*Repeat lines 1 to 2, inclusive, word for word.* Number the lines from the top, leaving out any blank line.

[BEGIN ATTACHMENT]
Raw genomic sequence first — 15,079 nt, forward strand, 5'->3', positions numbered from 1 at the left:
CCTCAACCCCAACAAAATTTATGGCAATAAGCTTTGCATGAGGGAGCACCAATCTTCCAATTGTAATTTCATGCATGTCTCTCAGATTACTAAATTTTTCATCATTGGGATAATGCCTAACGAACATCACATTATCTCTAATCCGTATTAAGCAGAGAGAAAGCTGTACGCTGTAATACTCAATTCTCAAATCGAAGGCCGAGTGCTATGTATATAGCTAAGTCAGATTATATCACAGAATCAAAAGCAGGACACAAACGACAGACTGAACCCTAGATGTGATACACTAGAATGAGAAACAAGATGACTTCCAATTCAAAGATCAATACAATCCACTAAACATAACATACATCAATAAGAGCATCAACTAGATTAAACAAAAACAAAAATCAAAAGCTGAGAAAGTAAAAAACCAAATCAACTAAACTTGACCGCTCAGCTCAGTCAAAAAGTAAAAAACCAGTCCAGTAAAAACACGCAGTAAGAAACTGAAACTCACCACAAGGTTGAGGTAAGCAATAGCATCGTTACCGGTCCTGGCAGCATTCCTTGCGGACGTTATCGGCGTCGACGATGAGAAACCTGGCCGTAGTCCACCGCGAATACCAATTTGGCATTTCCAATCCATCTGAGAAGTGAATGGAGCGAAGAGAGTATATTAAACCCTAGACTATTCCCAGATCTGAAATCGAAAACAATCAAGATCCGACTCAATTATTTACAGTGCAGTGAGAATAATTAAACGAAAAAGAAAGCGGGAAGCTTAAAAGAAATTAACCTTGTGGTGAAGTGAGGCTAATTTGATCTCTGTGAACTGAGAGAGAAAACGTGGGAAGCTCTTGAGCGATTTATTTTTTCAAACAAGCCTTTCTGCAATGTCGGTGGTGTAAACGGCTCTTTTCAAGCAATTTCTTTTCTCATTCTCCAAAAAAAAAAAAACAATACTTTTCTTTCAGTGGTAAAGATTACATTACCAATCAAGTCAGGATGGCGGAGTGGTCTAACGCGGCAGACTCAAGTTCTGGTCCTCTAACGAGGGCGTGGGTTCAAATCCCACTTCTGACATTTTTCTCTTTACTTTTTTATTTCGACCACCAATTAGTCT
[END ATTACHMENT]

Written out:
Raw genomic sequence first — 15,079 nt, forward strand, 5'->3', positions numbered from 1 at the left:
CCTCAACCCCAACAAAATTTATGGCAATAAGCTTTGCATGAGGGAGCACCAATCTTCCAATTGTAATTTCATGCATGTCTCTCAGATTACTAAATTTTTCATCATTGGGATAATGCCTAACGAACATCACATTATCTCTAATCCGTATTAAGCAGAGAGAAAGCTGTACGCTGTAATACTCAATTCTCAAATCGAAGGCCGAGTGCTATGTATATAGCTAAGTCAGATTATATCACAGAATCAAAAGCAGGACACAAACGACAGACTGAACCCTAGATGTGATACACTAGAATGAGAAACAAGATGACTTCCAATTCAAAGATCAATACAATCCACTAAACATAACATACATCAATAAGAGCATCAACTAGATTAAACAAAAACAAAAATCAAAAGCTGAGAAAGTAAAAAACCAAATCAACTAAACTTGACCGCTCAGCTCAGTCAAAAAGTAAAAAACCAGTCCAGTAAAAACACGCAGTAAGAAACTGAAACTCACCACAAGGTTGAGGTAAGCAATAGCATCGTTACCGGTCCTGGCAGCATTCCTTGCGGACGTTATCGGCGTCGACGATGAGAAACCTGGCCGTAGTCCACCGCGAATACCAATTTGGCATTTCCAATCCATCTGAGAAGTGAATGGAGCGAAGAGAGTATATTAAACCCTAGACTATTCCCAGATCTGAAATCGAAAACAATCAAGATCCGACTCAATTATTTACAGTGCAGTGAGAATAATTAAACGAAAAAGAAAGCGGGAAGCTTAAAAGAAATTAACCTTGTGGTGAAGTGAGGCTAATTTGATCTCTGTGAACTGAGAGAGAAAACGTGGGAAGCTCTTGAGCGATTTATTTTTTCAAACAAGCCTTTCTGCAATGTCGGTGGTGTAAACGGCTCTTTTCAAGCAATTTCTTTTCTCATTCTCCAAAAAAAAAAAAACAATACTTTTCTTTCAGTGGTAAAGATTACATTACCAATCAAGTCAGGATGGCGGAGTGGTCTAACGCGGCAGACTCAAGTTCTGGTCCTCTAACGAGGGCGTGGGTTCAAATCCCACTTCTGACATTTTTCTCTTTACTTTTTTATTTCGACCACCAATTAGTCT